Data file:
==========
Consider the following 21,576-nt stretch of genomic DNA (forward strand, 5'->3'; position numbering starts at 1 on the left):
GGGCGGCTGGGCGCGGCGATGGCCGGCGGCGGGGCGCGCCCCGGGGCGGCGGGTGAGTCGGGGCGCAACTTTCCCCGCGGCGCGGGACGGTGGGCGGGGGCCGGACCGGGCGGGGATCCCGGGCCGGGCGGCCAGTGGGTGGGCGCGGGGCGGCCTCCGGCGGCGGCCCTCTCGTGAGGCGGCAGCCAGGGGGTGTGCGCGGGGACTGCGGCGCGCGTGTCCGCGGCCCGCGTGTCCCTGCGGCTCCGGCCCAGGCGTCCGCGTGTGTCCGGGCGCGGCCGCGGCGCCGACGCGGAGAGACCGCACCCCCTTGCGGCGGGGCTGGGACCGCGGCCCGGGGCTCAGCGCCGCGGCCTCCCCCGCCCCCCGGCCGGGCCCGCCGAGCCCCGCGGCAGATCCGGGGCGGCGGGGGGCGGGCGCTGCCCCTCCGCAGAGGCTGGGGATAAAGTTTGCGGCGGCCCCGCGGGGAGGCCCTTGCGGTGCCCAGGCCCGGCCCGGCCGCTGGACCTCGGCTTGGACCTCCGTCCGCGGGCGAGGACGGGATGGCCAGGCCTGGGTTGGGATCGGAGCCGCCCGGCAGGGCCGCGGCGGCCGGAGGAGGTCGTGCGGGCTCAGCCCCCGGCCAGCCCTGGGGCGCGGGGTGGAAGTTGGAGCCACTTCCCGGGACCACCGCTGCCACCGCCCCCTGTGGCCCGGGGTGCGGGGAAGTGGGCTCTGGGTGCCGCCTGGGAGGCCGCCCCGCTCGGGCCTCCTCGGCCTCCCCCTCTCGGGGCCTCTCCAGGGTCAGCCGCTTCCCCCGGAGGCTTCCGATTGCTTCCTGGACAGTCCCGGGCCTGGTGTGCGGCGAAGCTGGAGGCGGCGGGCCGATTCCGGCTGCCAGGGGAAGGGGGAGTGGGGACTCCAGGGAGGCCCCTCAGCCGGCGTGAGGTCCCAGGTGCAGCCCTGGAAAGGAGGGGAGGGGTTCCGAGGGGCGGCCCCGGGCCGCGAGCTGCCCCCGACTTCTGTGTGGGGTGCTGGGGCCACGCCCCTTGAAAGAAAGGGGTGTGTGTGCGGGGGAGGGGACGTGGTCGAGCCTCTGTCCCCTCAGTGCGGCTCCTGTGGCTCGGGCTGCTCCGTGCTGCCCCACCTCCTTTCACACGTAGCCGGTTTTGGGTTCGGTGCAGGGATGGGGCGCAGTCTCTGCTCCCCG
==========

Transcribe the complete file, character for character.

Consider the following 21,576-nt stretch of genomic DNA (forward strand, 5'->3'; position numbering starts at 1 on the left):
GGGCGGCTGGGCGCGGCGATGGCCGGCGGCGGGGCGCGCCCCGGGGCGGCGGGTGAGTCGGGGCGCAACTTTCCCCGCGGCGCGGGACGGTGGGCGGGGGCCGGACCGGGCGGGGATCCCGGGCCGGGCGGCCAGTGGGTGGGCGCGGGGCGGCCTCCGGCGGCGGCCCTCTCGTGAGGCGGCAGCCAGGGGGTGTGCGCGGGGACTGCGGCGCGCGTGTCCGCGGCCCGCGTGTCCCTGCGGCTCCGGCCCAGGCGTCCGCGTGTGTCCGGGCGCGGCCGCGGCGCCGACGCGGAGAGACCGCACCCCCTTGCGGCGGGGCTGGGACCGCGGCCCGGGGCTCAGCGCCGCGGCCTCCCCCGCCCCCCGGCCGGGCCCGCCGAGCCCCGCGGCAGATCCGGGGCGGCGGGGGGCGGGCGCTGCCCCTCCGCAGAGGCTGGGGATAAAGTTTGCGGCGGCCCCGCGGGGAGGCCCTTGCGGTGCCCAGGCCCGGCCCGGCCGCTGGACCTCGGCTTGGACCTCCGTCCGCGGGCGAGGACGGGATGGCCAGGCCTGGGTTGGGATCGGAGCCGCCCGGCAGGGCCGCGGCGGCCGGAGGAGGTCGTGCGGGCTCAGCCCCCGGCCAGCCCTGGGGCGCGGGGTGGAAGTTGGAGCCACTTCCCGGGACCACCGCTGCCACCGCCCCCTGTGGCCCGGGGTGCGGGGAAGTGGGCTCTGGGTGCCGCCTGGGAGGCCGCCCCGCTCGGGCCTCCTCGGCCTCCCCCTCTCGGGGCCTCTCCAGGGTCAGCCGCTTCCCCCGGAGGCTTCCGATTGCTTCCTGGACAGTCCCGGGCCTGGTGTGCGGCGAAGCTGGAGGCGGCGGGCCGATTCCGGCTGCCAGGGGAAGGGGGAGTGGGGACTCCAGGGAGGCCCCTCAGCCGGCGTGAGGTCCCAGGTGCAGCCCTGGAAAGGAGGGGAGGGGTTCCGAGGGGCGGCCCCGGGCCGCGAGCTGCCCCCGACTTCTGTGTGGGGTGCTGGGGCCACGCCCCTTGAAAGAAAGGGGTGTGTGTGCGGGGGAGGGGACGTGGTCGAGCCTCTGTCCCCTCAGTGCGGCTCCTGTGGCTCGGGCTGCTCCGTGCTGCCCCACCTCCTTTCACACGTAGCCGGTTTTGGGTTCGGTGCAGGGATGGGGCGCAGTCTCTGCTCCCCG